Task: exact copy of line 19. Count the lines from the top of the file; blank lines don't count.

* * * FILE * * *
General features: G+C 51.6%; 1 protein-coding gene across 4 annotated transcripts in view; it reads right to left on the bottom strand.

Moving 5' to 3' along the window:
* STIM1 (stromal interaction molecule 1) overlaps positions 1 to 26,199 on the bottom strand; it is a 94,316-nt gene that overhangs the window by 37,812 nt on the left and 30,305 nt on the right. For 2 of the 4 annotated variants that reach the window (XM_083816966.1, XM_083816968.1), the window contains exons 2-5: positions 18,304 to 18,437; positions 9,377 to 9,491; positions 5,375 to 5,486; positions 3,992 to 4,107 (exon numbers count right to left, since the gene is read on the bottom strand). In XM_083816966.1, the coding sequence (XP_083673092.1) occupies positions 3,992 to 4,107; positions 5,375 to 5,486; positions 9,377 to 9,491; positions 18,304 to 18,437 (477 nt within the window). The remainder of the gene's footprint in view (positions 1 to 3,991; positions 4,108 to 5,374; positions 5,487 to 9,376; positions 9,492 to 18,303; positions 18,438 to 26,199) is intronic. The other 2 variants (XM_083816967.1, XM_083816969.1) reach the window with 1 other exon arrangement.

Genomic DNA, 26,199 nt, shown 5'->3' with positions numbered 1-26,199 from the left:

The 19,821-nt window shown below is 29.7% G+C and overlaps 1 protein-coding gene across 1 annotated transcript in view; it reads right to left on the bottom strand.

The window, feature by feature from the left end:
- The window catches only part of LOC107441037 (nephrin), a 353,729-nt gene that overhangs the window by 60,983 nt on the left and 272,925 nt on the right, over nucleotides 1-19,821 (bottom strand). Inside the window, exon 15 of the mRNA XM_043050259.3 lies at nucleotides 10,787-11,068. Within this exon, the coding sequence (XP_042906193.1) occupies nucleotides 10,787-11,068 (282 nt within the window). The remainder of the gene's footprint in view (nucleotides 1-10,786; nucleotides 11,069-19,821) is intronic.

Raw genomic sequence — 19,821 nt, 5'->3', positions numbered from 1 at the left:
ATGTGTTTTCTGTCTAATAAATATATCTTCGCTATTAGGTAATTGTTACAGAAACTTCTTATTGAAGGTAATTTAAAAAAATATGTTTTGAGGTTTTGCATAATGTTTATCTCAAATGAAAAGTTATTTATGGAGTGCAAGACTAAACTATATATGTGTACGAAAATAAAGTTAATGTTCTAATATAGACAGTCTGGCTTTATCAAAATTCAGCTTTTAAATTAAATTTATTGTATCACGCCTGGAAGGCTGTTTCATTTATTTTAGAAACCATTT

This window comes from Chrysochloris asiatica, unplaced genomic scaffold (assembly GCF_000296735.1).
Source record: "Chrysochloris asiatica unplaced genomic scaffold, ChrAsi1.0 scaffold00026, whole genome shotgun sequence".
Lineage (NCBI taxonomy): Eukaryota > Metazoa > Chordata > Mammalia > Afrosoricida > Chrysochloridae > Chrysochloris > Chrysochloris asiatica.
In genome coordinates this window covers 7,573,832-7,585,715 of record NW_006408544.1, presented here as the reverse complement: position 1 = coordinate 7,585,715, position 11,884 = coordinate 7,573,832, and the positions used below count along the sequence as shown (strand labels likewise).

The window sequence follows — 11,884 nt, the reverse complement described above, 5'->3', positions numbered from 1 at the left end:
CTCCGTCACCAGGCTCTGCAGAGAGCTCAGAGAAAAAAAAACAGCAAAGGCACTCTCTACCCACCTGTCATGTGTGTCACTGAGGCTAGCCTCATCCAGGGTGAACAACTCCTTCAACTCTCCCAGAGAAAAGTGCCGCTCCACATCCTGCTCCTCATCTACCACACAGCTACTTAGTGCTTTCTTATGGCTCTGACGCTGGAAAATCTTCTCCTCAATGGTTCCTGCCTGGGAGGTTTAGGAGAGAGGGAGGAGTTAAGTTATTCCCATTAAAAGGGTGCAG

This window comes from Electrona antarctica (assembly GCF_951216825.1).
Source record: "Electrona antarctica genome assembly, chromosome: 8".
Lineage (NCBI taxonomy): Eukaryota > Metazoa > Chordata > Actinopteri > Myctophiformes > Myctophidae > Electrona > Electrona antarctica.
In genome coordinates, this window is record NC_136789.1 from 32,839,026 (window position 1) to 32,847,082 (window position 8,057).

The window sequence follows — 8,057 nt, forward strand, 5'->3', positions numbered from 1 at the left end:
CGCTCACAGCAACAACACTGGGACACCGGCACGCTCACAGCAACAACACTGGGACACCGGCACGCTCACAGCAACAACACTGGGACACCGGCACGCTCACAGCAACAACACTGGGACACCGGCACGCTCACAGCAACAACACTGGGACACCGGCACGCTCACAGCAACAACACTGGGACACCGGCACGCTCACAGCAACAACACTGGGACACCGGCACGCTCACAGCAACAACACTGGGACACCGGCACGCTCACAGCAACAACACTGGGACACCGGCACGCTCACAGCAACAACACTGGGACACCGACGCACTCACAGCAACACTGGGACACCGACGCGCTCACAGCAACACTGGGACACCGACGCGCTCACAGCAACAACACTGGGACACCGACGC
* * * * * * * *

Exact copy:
In genome coordinates, this window is record NC_136789.1 from 32,839,026 (window position 1) to 32,847,082 (window position 8,057).